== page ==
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More connected, yet further apart? Building connections in a global team


Virtual teams


In the modern business world, many leaders will have responsibility for teams that live and work in different cities, countries, even continents. This situation has been driven by the rapid adoption and continual improvement of various communication channels that can make this distance practically inconsequential. We can now video conference colleagues in New York in HD, and we can showcase live PowerPoint presentations to colleagues in India despite the distance. Even the humble email has meant that conversations can continue across oceans and time zones, allowing work to be started in one country and finalised in another.


For leaders, this can raise an interesting question: does ever-increasing digital connectivity actually make it harder for a leader to connect with their followers? In essence, while an organisation’s people are able to work more closely together, does the lack of direct interaction in a single office setting actually reduce a leader’s ability to build relationships with their followers and even, in turn, impact on their overall capacity to lead effectively?




These so-called ‘virtual teams’ certainly present unique challenges for a leader. Some of these relate to the cultural differences that members of a global team will almost certainly possess, and the impact this might have on the way a team is led. This issue is true also of diverse teams physically present in the same office, though in a team spread across the world, a leader arguably needs to be more sensitive to these differences because the day-to-day office cultures different team members operate in are likely to be more distinct.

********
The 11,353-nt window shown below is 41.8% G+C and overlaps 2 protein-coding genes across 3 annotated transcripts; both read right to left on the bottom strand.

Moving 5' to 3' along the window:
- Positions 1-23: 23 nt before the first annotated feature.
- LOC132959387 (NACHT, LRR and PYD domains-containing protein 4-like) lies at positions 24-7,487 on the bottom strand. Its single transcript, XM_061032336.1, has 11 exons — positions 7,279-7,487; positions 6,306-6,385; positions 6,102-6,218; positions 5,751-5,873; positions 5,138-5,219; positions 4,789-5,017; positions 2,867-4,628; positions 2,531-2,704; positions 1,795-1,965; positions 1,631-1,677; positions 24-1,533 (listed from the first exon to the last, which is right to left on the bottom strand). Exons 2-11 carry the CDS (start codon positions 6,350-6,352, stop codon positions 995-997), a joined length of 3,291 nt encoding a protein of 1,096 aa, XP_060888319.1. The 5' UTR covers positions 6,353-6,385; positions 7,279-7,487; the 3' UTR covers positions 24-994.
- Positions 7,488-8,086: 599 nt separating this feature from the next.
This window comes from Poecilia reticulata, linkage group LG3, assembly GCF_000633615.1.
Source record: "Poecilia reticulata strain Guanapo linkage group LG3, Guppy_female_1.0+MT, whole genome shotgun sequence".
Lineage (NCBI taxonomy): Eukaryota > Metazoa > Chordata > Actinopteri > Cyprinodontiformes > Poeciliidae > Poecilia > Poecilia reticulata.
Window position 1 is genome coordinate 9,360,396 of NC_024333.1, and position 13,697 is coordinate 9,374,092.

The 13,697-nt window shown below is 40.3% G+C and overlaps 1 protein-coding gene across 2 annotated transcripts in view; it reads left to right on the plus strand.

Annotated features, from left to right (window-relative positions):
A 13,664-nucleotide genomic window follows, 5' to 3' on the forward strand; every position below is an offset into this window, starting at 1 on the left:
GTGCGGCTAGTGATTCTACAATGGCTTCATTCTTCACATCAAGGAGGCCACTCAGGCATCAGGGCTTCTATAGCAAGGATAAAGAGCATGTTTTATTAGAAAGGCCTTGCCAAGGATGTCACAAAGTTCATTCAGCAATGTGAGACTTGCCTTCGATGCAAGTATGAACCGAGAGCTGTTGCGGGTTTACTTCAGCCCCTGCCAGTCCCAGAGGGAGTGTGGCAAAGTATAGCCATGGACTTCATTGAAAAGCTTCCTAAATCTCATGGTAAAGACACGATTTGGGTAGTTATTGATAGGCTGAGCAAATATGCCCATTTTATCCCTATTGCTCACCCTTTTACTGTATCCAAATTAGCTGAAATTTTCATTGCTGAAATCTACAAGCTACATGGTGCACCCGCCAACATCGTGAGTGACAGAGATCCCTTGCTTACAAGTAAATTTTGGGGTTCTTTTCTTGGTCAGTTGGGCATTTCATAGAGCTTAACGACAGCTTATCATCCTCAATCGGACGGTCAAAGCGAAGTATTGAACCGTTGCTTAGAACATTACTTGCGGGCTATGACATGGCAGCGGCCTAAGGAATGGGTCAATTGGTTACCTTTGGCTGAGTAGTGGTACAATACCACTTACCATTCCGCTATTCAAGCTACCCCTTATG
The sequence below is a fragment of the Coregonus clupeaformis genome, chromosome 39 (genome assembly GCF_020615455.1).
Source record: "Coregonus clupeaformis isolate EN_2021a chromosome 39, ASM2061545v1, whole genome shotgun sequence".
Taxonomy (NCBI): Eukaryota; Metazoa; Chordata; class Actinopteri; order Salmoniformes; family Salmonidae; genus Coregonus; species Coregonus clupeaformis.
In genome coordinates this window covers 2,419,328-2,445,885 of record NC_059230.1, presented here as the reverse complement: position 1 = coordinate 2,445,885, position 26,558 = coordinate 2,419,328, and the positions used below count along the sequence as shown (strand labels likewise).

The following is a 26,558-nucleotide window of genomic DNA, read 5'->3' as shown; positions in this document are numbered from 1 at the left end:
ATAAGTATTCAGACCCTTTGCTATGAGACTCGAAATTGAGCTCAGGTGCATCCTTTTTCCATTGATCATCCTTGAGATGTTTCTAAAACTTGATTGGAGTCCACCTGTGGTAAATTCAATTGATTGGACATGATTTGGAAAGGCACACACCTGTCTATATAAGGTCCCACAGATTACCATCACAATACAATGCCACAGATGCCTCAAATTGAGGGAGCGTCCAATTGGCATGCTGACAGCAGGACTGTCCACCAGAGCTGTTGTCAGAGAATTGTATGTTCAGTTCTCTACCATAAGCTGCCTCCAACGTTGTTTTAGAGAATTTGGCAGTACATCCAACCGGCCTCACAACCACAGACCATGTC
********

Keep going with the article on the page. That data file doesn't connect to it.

Another consideration is the level of direction and oversight that a leader might need to provide in a virtual setting. A team that is constantly interacting with each other in the same office will have a more nuanced, closer understanding of their individual role in a particular task. A quick conversation can rectify a situation where work overlaps or understanding of responsibilities diverge. In a diffuse global team, this might not be possible, meaning that a leader must be more directive in terms of distinguishing each follower’s particular role.


Building trust


Trust is another facet of leadership that must be established differently in a remote-team situation. A leader and their followers can’t build that trust over regular formal and informal interaction in person, so trust must be built through consistency of action. This is true for both the leader – who must be reliable when it comes to directions, demands and oversight – and followers – who need to ensure they meet deadlines and produce results regularly. 
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